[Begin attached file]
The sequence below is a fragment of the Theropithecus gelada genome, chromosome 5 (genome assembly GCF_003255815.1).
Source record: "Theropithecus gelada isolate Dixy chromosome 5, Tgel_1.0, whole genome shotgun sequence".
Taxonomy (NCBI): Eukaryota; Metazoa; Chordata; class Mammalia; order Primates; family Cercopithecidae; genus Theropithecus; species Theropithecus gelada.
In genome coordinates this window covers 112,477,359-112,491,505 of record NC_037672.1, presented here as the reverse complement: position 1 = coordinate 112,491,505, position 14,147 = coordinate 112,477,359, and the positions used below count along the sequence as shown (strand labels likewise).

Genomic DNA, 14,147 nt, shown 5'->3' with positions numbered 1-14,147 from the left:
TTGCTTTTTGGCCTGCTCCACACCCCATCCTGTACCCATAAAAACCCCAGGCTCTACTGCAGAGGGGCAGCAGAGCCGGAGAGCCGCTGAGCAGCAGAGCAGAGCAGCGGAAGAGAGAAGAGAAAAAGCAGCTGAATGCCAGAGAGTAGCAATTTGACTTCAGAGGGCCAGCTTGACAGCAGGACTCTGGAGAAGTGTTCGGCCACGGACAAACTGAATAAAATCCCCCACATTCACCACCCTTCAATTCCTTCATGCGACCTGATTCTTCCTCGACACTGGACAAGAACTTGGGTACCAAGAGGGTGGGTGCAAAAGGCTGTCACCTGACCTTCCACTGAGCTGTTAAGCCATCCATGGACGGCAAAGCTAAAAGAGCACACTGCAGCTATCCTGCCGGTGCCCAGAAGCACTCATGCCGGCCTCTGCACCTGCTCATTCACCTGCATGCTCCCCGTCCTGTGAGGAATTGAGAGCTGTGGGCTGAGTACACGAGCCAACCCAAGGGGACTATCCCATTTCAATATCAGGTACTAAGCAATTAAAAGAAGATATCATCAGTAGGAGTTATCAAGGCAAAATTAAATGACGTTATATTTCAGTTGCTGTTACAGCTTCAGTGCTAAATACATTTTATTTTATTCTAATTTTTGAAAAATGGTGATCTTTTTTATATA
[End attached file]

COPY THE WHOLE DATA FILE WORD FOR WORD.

The sequence below is a fragment of the Theropithecus gelada genome, chromosome 5 (genome assembly GCF_003255815.1).
Source record: "Theropithecus gelada isolate Dixy chromosome 5, Tgel_1.0, whole genome shotgun sequence".
Taxonomy (NCBI): Eukaryota; Metazoa; Chordata; class Mammalia; order Primates; family Cercopithecidae; genus Theropithecus; species Theropithecus gelada.
In genome coordinates this window covers 112,477,359-112,491,505 of record NC_037672.1, presented here as the reverse complement: position 1 = coordinate 112,491,505, position 14,147 = coordinate 112,477,359, and the positions used below count along the sequence as shown (strand labels likewise).

Genomic DNA, 14,147 nt, shown 5'->3' with positions numbered 1-14,147 from the left:
TTGCTTTTTGGCCTGCTCCACACCCCATCCTGTACCCATAAAAACCCCAGGCTCTACTGCAGAGGGGCAGCAGAGCCGGAGAGCCGCTGAGCAGCAGAGCAGAGCAGCGGAAGAGAGAAGAGAAAAAGCAGCTGAATGCCAGAGAGTAGCAATTTGACTTCAGAGGGCCAGCTTGACAGCAGGACTCTGGAGAAGTGTTCGGCCACGGACAAACTGAATAAAATCCCCCACATTCACCACCCTTCAATTCCTTCATGCGACCTGATTCTTCCTCGACACTGGACAAGAACTTGGGTACCAAGAGGGTGGGTGCAAAAGGCTGTCACCTGACCTTCCACTGAGCTGTTAAGCCATCCATGGACGGCAAAGCTAAAAGAGCACACTGCAGCTATCCTGCCGGTGCCCAGAAGCACTCATGCCGGCCTCTGCACCTGCTCATTCACCTGCATGCTCCCCGTCCTGTGAGGAATTGAGAGCTGTGGGCTGAGTACACGAGCCAACCCAAGGGGACTATCCCATTTCAATATCAGGTACTAAGCAATTAAAAGAAGATATCATCAGTAGGAGTTATCAAGGCAAAATTAAATGACGTTATATTTCAGTTGCTGTTACAGCTTCAGTGCTAAATACATTTTATTTTATTCTAATTTTTGAAAAATGGTGATCTTTTTTATATA